Researchers from the Broad Institute are designing a microfluidics-based low-cost sample preparation protocol for next-generation sequencing and have built a prototype chip that consists of around 100 40-nanoliter circular reactors in which all the steps of library construction can be performed.

Paul Blainey, a core member of the Broad Institute and assistant professor of biological engineering at MIT, presented on the technique at last month's Advances in Genome Biology and Technology meeting in Marco Island, Fla.

Get the full story with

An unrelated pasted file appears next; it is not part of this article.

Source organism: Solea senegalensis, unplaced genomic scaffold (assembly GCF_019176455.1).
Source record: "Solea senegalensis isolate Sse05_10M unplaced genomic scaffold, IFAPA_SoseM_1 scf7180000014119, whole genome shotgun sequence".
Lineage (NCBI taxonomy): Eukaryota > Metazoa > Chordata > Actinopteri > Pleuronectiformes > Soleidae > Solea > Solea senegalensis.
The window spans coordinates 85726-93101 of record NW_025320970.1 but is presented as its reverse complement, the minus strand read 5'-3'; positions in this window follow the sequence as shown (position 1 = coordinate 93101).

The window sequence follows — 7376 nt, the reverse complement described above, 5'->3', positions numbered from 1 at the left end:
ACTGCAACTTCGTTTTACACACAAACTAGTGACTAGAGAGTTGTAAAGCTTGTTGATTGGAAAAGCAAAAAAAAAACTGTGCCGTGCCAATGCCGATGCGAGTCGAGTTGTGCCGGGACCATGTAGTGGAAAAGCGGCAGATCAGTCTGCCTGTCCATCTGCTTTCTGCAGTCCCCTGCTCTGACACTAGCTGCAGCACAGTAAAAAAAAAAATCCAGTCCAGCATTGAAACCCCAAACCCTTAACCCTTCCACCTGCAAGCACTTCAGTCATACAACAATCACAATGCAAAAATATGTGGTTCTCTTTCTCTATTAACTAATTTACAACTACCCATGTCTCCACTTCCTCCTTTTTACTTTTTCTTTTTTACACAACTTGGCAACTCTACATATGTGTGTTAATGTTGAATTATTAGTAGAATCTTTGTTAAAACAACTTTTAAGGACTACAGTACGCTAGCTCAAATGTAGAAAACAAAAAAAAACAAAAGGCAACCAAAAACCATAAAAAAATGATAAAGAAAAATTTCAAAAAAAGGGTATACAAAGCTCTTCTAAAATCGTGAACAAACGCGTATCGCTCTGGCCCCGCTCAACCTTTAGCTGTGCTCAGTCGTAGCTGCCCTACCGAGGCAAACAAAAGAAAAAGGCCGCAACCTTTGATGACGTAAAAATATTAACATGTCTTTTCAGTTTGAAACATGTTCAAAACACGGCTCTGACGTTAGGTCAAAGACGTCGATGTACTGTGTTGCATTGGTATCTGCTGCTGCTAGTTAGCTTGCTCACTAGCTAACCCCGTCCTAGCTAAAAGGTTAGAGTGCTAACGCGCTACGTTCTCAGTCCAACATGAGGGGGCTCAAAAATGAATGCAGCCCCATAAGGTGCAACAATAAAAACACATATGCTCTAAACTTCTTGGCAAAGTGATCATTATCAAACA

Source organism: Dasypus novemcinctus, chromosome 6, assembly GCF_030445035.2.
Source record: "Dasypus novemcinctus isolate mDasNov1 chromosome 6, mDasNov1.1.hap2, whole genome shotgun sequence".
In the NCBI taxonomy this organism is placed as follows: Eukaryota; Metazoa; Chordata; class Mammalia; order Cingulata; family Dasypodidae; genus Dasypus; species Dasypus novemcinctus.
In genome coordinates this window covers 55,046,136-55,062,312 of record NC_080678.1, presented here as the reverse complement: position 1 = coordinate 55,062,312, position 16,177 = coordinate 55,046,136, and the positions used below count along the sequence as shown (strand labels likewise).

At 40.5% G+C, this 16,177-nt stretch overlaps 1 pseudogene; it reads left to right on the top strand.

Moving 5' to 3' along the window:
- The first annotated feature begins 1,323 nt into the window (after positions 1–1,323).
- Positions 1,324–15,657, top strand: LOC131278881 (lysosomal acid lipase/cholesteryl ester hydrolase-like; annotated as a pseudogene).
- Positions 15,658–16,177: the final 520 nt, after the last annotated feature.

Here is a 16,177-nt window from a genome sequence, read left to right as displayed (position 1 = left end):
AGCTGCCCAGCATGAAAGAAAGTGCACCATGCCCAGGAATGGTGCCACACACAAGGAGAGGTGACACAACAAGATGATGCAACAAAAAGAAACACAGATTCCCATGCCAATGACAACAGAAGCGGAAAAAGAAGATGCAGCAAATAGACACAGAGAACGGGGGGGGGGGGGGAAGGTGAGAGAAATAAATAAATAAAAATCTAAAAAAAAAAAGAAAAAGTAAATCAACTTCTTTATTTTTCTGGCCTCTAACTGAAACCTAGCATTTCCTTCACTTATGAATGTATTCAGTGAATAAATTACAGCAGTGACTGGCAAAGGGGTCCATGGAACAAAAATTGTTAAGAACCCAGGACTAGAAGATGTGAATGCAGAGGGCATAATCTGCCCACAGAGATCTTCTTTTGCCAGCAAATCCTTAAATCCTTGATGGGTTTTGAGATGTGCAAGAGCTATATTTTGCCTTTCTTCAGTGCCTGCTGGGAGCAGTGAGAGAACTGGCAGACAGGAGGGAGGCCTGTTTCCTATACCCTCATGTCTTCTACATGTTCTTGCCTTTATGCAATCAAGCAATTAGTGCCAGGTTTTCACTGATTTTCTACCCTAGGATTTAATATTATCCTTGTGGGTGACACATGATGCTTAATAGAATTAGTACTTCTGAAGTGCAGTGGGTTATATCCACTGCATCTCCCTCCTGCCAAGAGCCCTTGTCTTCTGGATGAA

GenomeWeb Premium

Only $95 for the
first 90 days*

A trial upgrade to GenomeWeb Premium gives you full site access, interest-based email alerts, access to archives, and more. Never miss another important industry story.

Try GenomeWeb Premium now.

Already a GenomeWeb Premium member? Login Now.
Or, See if your institution qualifies for premium access.

*Before your trial expires, we’ll put together a custom quote with your long-term premium options.

Not ready for premium?

Browse our free articles
You can still register for access to our free content.

David Dobbs writes at Buzzfeed that genomics has delivered little on its promises.

In PNAS this week: co-evolutionary signatures of insect hosts and bacterial symbionts, distinct transcript isoforms of high-grade ovarian cancer, and more.

Adam Rutherford discusses genetic genealogy at the Guardian.

Portions of the US 21st Century Cures Act are raising some safety concerns.